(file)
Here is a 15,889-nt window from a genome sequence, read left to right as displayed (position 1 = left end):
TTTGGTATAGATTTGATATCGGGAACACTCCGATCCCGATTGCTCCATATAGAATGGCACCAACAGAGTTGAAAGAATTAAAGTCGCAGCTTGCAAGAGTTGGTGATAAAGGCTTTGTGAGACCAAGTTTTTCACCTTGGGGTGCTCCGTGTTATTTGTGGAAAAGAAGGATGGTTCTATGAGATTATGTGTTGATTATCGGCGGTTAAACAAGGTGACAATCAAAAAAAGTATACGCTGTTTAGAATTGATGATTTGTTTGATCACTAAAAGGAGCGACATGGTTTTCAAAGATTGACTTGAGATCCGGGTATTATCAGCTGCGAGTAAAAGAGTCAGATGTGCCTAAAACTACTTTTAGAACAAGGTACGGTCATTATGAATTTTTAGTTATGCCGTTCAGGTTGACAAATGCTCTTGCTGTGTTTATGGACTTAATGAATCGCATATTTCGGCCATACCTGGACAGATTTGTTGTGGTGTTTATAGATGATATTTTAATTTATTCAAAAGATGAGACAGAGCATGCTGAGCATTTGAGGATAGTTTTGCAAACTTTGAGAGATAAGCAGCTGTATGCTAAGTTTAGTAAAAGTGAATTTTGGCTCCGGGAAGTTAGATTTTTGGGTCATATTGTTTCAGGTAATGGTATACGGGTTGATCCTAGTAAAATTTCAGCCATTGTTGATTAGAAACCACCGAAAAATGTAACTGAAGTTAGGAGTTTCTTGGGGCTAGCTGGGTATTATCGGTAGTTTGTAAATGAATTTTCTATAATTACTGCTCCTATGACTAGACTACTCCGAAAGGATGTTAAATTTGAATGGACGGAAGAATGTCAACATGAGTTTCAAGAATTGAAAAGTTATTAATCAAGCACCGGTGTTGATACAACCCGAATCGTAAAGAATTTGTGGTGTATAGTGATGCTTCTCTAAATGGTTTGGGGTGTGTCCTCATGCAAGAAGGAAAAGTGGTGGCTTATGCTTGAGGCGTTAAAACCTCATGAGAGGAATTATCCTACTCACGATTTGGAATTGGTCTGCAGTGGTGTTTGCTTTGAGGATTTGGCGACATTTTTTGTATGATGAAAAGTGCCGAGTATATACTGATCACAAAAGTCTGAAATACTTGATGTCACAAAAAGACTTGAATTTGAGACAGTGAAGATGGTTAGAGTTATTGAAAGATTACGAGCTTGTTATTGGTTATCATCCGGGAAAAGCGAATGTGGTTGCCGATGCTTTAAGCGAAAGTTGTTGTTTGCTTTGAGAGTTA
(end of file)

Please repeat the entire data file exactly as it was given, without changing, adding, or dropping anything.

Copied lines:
Here is a 15,889-nt window from a genome sequence, read left to right as displayed (position 1 = left end):
TTTGGTATAGATTTGATATCGGGAACACTCCGATCCCGATTGCTCCATATAGAATGGCACCAACAGAGTTGAAAGAATTAAAGTCGCAGCTTGCAAGAGTTGGTGATAAAGGCTTTGTGAGACCAAGTTTTTCACCTTGGGGTGCTCCGTGTTATTTGTGGAAAAGAAGGATGGTTCTATGAGATTATGTGTTGATTATCGGCGGTTAAACAAGGTGACAATCAAAAAAAGTATACGCTGTTTAGAATTGATGATTTGTTTGATCACTAAAAGGAGCGACATGGTTTTCAAAGATTGACTTGAGATCCGGGTATTATCAGCTGCGAGTAAAAGAGTCAGATGTGCCTAAAACTACTTTTAGAACAAGGTACGGTCATTATGAATTTTTAGTTATGCCGTTCAGGTTGACAAATGCTCTTGCTGTGTTTATGGACTTAATGAATCGCATATTTCGGCCATACCTGGACAGATTTGTTGTGGTGTTTATAGATGATATTTTAATTTATTCAAAAGATGAGACAGAGCATGCTGAGCATTTGAGGATAGTTTTGCAAACTTTGAGAGATAAGCAGCTGTATGCTAAGTTTAGTAAAAGTGAATTTTGGCTCCGGGAAGTTAGATTTTTGGGTCATATTGTTTCAGGTAATGGTATACGGGTTGATCCTAGTAAAATTTCAGCCATTGTTGATTAGAAACCACCGAAAAATGTAACTGAAGTTAGGAGTTTCTTGGGGCTAGCTGGGTATTATCGGTAGTTTGTAAATGAATTTTCTATAATTACTGCTCCTATGACTAGACTACTCCGAAAGGATGTTAAATTTGAATGGACGGAAGAATGTCAACATGAGTTTCAAGAATTGAAAAGTTATTAATCAAGCACCGGTGTTGATACAACCCGAATCGTAAAGAATTTGTGGTGTATAGTGATGCTTCTCTAAATGGTTTGGGGTGTGTCCTCATGCAAGAAGGAAAAGTGGTGGCTTATGCTTGAGGCGTTAAAACCTCATGAGAGGAATTATCCTACTCACGATTTGGAATTGGTCTGCAGTGGTGTTTGCTTTGAGGATTTGGCGACATTTTTTGTATGATGAAAAGTGCCGAGTATATACTGATCACAAAAGTCTGAAATACTTGATGTCACAAAAAGACTTGAATTTGAGACAGTGAAGATGGTTAGAGTTATTGAAAGATTACGAGCTTGTTATTGGTTATCATCCGGGAAAAGCGAATGTGGTTGCCGATGCTTTAAGCGAAAGTTGTTGTTTGCTTTGAGAGTTA